Since this is the one day in the year when creatures can move between worlds we had to help protect a village from a fierce dragon who had come from the other world, and send him packing.

This involved making wands from willow. As someone who would like to be more ‘crafty’ than she is I surprised myself with my wand-making abilities, although I’m pretty sure it wouldn’t be suitable for any student at Hogwarts!

We (SC & I) were shown how to shape the willow and fix it so we had a wand with a ‘sort-of’ star-shaped top. Then we got to decorate it with wool (they didn’t have sequins in those days!) – although there was some very ‘Celtic’ sparkly, luminescent curly wire. I must admit I went for the sparkle darlings! Ashamed? Nope – sparkle is essential! 😉

Then we had to make a broomstick to  shake at the naughty pixies and goblins to send them packing.

We had a good stab at it – but I don’t think it’s very good for flying. I made the handle too short and quite frankly it would not be sturdy enough to take a fairy, let alone me! Shame, because I quite fancied pretending to be a witch with a cat “and a very tall hat, and long ginger hair which she wore in a plait….as they sat on their broomstick and flew through the wind” – so there is definitely not room on the broom for me!!

Think I’ll just buy myself a proper broomstick – if nothing else it will help clear all the leaves that have dropped in the garden – which is amazing since we don’t have any trees!

We left worries and wishes in the Celtic chief’s cauldron, followed dragon footprints round the woods to his den, and then went through the haunted forest, where the high wizard gave a magical protection spell to give us safe passage.

At the end of the day we followed the torches through the forest, banging the drums as we went and watched the “Chief” send a flaming arrow into the Wicker Man, over which were scattered our worries and wishes, to welcome in the Winter.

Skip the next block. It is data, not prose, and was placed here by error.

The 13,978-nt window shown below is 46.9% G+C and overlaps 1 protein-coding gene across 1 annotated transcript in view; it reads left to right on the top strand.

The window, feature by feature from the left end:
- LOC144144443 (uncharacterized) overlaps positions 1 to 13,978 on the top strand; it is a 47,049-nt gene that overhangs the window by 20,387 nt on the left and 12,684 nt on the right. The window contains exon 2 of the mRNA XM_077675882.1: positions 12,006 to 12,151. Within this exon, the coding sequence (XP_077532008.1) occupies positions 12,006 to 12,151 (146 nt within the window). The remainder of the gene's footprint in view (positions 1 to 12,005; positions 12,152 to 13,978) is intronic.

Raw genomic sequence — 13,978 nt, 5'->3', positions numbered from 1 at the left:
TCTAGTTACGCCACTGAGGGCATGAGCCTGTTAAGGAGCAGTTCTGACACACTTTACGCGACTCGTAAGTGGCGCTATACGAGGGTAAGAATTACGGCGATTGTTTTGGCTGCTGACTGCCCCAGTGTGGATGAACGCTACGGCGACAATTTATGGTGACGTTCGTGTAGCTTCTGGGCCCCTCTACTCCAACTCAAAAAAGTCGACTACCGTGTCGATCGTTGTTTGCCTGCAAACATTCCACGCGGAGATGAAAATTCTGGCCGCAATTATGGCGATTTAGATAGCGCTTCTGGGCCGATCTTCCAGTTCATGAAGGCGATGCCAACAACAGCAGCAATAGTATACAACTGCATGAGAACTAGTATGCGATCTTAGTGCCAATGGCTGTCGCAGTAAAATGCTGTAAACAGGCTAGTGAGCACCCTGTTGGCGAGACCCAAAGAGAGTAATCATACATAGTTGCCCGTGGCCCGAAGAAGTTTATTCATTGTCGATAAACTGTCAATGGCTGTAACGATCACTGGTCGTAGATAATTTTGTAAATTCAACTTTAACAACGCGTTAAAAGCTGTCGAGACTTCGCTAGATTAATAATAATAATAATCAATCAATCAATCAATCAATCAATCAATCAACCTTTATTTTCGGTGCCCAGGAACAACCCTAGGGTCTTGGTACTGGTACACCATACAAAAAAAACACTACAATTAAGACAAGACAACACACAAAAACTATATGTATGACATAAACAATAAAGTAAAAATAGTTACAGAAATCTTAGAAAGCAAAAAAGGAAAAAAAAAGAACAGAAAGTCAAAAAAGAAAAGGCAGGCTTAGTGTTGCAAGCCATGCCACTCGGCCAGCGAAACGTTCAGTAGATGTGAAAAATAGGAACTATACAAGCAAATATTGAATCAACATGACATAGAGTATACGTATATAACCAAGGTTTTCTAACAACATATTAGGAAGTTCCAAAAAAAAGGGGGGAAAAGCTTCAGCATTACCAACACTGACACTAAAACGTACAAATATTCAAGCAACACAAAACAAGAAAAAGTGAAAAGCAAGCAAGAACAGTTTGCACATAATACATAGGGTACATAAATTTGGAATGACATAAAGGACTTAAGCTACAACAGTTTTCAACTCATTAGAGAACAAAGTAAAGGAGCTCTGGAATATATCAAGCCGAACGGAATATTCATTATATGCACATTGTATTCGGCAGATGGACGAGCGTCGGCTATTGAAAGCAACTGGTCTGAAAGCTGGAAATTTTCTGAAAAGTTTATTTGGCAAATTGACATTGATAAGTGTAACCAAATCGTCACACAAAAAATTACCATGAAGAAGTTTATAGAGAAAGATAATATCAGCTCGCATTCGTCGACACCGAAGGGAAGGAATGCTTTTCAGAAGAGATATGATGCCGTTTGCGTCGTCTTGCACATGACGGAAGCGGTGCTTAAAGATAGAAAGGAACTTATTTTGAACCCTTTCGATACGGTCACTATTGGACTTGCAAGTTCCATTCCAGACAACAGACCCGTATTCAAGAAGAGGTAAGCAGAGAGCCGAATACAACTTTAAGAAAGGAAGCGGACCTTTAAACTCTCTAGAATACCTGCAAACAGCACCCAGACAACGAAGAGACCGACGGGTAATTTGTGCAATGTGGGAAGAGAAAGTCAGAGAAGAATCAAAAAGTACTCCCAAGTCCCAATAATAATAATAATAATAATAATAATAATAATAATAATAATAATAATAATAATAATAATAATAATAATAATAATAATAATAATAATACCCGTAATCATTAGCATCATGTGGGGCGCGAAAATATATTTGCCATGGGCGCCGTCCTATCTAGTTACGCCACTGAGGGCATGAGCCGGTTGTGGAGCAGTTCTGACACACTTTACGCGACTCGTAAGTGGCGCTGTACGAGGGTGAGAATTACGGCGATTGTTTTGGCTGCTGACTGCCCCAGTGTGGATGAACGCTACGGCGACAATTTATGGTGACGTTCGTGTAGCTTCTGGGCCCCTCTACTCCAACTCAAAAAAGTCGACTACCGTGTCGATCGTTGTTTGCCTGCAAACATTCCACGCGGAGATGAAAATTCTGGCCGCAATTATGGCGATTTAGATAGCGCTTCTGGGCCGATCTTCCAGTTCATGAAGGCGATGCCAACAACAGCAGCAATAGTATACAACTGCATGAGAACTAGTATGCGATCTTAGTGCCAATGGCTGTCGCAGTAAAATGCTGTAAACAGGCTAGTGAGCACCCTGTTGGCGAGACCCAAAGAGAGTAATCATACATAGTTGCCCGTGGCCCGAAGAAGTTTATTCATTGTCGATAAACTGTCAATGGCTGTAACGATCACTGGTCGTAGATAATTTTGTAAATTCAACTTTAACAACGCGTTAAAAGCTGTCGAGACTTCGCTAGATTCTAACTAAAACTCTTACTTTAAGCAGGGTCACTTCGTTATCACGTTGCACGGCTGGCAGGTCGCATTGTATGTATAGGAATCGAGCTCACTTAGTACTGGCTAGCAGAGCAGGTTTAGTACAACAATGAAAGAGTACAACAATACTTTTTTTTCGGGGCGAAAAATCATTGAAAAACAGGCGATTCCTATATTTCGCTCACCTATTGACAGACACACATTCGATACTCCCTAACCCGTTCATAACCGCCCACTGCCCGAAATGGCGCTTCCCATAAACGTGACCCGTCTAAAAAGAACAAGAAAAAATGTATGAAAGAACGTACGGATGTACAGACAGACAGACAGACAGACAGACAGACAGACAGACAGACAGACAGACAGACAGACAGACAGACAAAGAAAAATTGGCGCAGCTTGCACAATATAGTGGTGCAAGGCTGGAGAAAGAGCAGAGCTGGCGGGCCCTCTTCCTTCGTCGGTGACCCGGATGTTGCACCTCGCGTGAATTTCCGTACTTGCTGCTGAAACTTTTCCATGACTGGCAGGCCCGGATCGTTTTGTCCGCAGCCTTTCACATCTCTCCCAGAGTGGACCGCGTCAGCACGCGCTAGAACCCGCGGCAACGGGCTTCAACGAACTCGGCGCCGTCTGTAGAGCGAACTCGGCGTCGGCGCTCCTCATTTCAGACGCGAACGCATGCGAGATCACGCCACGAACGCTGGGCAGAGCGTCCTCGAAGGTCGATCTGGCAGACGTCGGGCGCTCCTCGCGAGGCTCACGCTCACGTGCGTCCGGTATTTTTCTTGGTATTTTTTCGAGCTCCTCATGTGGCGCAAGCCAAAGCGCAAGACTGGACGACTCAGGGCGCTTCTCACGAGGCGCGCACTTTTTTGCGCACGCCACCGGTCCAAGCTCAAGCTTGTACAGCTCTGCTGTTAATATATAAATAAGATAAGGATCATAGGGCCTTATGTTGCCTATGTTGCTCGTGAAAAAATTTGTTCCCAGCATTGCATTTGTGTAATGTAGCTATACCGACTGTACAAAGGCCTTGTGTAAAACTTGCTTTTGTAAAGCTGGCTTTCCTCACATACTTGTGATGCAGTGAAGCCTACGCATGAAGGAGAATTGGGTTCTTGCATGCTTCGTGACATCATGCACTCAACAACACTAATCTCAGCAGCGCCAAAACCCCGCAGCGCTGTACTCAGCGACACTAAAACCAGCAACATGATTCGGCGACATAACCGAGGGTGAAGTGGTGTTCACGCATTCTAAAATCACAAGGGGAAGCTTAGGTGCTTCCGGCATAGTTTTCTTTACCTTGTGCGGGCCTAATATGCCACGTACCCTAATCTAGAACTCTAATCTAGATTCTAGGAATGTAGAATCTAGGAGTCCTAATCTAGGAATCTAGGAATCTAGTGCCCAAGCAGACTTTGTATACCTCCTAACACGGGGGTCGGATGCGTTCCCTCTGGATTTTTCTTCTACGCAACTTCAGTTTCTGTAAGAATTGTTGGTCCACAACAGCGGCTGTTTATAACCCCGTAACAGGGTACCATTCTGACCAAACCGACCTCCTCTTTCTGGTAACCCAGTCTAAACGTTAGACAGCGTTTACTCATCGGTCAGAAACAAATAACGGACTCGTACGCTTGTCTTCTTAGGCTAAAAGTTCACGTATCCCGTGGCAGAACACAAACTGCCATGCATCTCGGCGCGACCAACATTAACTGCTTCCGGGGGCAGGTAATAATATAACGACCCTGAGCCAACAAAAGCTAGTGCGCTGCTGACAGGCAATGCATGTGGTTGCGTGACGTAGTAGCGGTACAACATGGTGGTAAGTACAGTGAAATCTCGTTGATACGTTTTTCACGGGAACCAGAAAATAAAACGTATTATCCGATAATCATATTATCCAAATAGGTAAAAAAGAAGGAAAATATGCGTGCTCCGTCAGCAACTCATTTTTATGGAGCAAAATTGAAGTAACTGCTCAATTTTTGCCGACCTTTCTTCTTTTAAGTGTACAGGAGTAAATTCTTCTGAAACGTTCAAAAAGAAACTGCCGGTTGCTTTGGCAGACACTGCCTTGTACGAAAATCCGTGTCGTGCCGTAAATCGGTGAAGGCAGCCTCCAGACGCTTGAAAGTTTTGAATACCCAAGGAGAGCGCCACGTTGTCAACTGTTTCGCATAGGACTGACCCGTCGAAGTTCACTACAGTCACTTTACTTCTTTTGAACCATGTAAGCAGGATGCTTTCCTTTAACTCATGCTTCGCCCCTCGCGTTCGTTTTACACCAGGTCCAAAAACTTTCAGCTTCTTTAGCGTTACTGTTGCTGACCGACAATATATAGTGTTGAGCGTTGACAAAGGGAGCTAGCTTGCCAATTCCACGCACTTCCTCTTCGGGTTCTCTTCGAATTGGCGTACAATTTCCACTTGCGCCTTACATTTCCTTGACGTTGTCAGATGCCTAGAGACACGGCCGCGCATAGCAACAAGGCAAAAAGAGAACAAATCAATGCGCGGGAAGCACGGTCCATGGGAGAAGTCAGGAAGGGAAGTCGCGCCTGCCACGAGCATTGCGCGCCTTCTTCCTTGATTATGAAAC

Definitely nothing pagan about it (as some people are led to believe – that, from what I understand, is just the ‘spin’ the early church gave it – so ‘spinning’ is not a new thing!) There was no devil worshipping or sacrificing anything at any altar.

We had the most amazing time – and, more importantly heaps of fun 😉

Leave a comment

Filed under Children

Happy Beltane

It’s May-Eve (seriously, the year is going too quickly, I blame to long, cold winter).

However, I digress.

It’s May-Eve and Beltane heralds the arrival of summer, sensuality revitalised and the earth awakes..

People dance round the may-pole and go a-Maying (which is just another way of saying one major league night of ‘how’s your father’ outside in the woods).

Fires are lit to celebrate the return to life and fruitfulness of the earth.

People jump over the fires for luck – singletons for finding a spouse, travellers for a safe journey and pregnant ladies for an easy birth.

Handfastings which last a year and a day also take place on May-Eve (handfasting involves tying the hands of a couple with a ribbon as a contract of betrothal)

As for me, well one day, if I’m a really good girl maybe someone will want to tie their hands to mine and we can jump over the fire together.

In the meantime, I will be collecting tonight’s dew, for it is said that if you bathe in the dew of the Beltane morn your beauty would flourish throughout the year (and I think I need all the help I can get 😉 )

So whatever you do, may you find peace and happiness this May-Eve.

Blessed be.

Leave a comment

Filed under General